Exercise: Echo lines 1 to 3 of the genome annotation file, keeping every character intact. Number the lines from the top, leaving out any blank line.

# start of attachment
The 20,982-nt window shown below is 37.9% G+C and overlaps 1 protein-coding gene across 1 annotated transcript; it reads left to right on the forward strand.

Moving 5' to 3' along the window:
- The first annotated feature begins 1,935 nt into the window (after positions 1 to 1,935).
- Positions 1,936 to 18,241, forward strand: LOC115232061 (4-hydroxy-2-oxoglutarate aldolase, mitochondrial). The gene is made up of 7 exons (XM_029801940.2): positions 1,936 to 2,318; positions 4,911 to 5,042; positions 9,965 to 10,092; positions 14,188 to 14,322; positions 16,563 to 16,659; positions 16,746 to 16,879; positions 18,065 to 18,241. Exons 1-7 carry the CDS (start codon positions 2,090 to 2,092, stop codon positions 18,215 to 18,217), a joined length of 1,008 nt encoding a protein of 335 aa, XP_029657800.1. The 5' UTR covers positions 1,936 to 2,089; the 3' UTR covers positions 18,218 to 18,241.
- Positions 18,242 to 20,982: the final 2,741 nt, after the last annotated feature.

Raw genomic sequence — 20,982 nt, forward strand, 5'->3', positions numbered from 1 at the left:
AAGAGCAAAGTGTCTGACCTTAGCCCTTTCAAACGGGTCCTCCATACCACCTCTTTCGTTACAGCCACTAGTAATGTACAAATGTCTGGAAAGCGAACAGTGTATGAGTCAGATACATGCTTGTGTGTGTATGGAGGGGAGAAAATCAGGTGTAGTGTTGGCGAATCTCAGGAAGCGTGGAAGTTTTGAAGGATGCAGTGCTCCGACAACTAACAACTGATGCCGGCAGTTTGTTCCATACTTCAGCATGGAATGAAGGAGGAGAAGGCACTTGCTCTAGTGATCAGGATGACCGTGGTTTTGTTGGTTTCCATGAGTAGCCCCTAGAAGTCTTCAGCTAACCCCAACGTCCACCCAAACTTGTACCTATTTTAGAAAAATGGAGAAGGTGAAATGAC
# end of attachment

The 20,982-nt window shown below is 37.9% G+C and overlaps 1 protein-coding gene across 1 annotated transcript; it reads left to right on the forward strand.

Moving 5' to 3' along the window:
- The first annotated feature begins 1,935 nt into the window (after positions 1 to 1,935).